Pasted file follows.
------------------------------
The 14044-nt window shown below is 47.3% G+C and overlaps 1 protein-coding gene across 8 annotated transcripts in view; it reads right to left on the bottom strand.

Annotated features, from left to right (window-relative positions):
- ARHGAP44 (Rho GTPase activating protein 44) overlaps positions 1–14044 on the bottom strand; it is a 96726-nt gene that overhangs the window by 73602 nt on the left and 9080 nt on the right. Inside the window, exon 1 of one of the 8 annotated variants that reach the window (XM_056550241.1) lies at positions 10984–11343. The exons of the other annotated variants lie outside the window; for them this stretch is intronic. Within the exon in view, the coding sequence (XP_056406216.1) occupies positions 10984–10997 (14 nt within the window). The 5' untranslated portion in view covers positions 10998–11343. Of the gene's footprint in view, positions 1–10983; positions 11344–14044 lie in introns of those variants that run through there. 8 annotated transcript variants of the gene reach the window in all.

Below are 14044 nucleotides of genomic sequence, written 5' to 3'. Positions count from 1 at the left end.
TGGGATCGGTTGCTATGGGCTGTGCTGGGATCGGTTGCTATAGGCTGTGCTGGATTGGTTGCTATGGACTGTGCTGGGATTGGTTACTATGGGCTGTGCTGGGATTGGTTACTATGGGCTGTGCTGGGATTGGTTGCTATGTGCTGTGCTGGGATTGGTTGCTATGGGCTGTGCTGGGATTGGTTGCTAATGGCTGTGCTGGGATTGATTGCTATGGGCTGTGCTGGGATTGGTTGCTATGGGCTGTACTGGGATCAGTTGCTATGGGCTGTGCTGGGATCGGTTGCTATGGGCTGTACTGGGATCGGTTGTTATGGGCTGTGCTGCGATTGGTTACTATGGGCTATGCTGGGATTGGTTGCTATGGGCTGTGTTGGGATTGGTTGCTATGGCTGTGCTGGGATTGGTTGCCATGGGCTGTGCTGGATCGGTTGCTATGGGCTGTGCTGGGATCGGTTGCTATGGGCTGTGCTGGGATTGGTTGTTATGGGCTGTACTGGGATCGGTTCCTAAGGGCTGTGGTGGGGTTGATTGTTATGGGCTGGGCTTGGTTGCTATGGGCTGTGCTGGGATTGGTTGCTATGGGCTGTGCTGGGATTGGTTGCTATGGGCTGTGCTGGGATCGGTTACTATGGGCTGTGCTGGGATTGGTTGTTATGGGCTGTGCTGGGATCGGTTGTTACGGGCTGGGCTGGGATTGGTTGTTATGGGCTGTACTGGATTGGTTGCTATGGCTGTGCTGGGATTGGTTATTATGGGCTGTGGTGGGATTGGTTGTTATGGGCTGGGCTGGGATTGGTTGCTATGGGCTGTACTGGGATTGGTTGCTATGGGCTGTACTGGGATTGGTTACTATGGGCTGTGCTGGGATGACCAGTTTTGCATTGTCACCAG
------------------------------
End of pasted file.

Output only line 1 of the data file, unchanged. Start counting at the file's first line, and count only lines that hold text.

The 14044-nt window shown below is 47.3% G+C and overlaps 1 protein-coding gene across 8 annotated transcripts in view; it reads right to left on the bottom strand.